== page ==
By Brad Segall and Jan Carabeo
VALLEY FORGE, Pa. (CBS) — Work continues today to repair a broken sewer main in Valley Forge Park, Chester County, that resulted in at least five million of gallons of raw sewage running off into the Valley Creek (see previous story).
As soon as this sewer main burst at the Intersection of Routes 252 and 23 at Valley Forge, conservation officers and a club that takes care of Valley Creek knew they had work to do.
“They have walked approximately two miles of this stream from the pump house to where we are now and have reported to me no dead fish, which is a good thing,” Waterways Conservation Officer Bob Bonney said.
After all, the Department of Environmental Protection estimates that more than five million gallons of raw sewage has flowed into the water here.
As crews cut and fit the 30-inch replacement pipe, environmental officials are keeping a close eye on the creek, which is home to wild brown trout. The creek runs into the Schuylkill River, down to Philadelphia, and then into the Delaware River.
“This is a wild brown trout stream and the wild brown trout eggs are in the process of hatching right now, so we have a concern about this year’s class fish,” Bonney said.
But he says it’s a good thing this break happened during cold weather. Trout thrive in cold water.
“If this had happened in the summertime, it’s possible that we could have a different result here, we might have a lot of dead fish,” he said.
Bonney says the environmental impact may not be known for some time.
“Right now, the immediate impact — we’re fortunate that this time of the year it’s cold,” he tells KYW Newsradio. “There’s high oxygen levels in the water, still, and we have not observed any dead fish. And that’s our main concern.”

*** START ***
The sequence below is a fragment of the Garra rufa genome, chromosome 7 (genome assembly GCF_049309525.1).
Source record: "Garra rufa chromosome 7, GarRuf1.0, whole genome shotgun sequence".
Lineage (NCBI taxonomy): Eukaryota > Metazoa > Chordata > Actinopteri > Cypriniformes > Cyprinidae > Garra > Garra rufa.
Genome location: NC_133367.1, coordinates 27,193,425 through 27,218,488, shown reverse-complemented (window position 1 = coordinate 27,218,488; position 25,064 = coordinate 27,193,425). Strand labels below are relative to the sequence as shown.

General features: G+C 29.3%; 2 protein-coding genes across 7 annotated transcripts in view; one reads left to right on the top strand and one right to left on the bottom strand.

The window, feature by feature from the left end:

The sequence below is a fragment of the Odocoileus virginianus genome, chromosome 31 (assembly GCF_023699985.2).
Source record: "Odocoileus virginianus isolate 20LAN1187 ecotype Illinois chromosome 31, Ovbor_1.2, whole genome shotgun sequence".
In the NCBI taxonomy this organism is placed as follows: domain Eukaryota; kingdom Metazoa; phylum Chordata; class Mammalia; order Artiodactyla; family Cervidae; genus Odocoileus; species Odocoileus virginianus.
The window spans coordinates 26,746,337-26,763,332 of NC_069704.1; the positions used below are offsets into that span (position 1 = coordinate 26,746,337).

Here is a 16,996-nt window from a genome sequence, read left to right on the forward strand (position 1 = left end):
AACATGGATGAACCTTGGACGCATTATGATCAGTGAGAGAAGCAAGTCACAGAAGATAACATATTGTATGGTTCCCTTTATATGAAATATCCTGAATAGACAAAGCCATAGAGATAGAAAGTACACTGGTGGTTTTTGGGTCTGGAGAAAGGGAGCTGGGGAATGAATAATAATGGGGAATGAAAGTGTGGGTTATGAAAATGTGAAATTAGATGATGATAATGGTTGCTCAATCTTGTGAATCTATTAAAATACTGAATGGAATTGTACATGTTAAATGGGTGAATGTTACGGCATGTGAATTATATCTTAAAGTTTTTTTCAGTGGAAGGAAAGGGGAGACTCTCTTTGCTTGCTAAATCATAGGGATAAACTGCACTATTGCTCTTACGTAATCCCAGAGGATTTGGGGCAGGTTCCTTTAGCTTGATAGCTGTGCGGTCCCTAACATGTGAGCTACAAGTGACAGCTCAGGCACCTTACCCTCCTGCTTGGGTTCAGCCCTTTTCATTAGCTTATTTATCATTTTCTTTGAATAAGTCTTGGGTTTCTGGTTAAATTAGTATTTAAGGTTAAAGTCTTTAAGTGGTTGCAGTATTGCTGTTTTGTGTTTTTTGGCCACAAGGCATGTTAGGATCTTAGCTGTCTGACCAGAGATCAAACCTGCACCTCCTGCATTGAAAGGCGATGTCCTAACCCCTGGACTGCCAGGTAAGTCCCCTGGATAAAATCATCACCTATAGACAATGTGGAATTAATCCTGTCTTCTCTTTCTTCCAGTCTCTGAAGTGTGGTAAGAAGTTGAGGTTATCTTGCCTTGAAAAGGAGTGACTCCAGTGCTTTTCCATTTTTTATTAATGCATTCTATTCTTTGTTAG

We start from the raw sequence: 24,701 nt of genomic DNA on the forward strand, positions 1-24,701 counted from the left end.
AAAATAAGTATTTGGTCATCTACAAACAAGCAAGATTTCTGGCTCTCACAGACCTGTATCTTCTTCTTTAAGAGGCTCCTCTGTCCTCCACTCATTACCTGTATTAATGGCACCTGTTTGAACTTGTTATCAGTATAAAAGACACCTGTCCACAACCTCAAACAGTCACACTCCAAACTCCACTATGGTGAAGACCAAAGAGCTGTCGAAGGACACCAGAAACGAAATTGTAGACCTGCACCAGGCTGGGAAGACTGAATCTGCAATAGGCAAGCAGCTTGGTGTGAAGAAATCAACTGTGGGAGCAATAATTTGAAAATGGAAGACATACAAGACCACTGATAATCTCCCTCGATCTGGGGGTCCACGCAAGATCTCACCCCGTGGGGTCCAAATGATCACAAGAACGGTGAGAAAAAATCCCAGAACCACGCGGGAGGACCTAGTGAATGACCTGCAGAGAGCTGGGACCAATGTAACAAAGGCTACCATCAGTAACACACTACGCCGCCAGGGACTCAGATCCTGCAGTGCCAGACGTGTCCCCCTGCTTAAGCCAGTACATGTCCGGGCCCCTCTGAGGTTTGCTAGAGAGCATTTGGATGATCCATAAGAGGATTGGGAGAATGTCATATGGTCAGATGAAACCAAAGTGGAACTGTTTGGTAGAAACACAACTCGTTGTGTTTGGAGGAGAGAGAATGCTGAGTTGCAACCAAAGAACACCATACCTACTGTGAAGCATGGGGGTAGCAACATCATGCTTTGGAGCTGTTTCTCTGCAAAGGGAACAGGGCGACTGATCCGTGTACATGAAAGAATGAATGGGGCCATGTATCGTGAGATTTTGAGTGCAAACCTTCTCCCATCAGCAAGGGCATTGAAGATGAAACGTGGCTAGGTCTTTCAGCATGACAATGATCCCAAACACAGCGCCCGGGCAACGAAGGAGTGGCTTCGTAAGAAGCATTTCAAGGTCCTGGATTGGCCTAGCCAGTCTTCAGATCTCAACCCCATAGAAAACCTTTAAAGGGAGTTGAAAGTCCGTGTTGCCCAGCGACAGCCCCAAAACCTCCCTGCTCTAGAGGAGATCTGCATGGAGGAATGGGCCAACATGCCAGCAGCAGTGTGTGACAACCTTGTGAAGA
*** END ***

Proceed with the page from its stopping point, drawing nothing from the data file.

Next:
All the snow we’ve had this winter is also working in their favor. He says that has increased water levels, which will help dilute the raw sewage.
Bonney says crews also worked hard to contain this spill quickly. Some roads through the park remained shut down today.
In the meantime, Tredyffrin Township is responsible for the clean-up.
“We’ll certainly work with the park and DEP to make sure any environmental remediation is done properly,” Tredyffrin Township Manager William Martin said.
And so far the DEP and Aqua Pennsylvania say there are no reported problems with drinking water.
“By the time this water hits the Schuylkill River it’ll be pretty well diluted at that point,” Alan Roth of Aqua Pennsylvania said.
This is the second time in the last few weeks that the 45-year-old main has ruptured.
Tredyffrin Township actually already started a long-term study to find out what’s wrong with the pipe here before this latest break.
The manager tells CBS 3 one likely cause is age, this pipe dates back to the 1970s.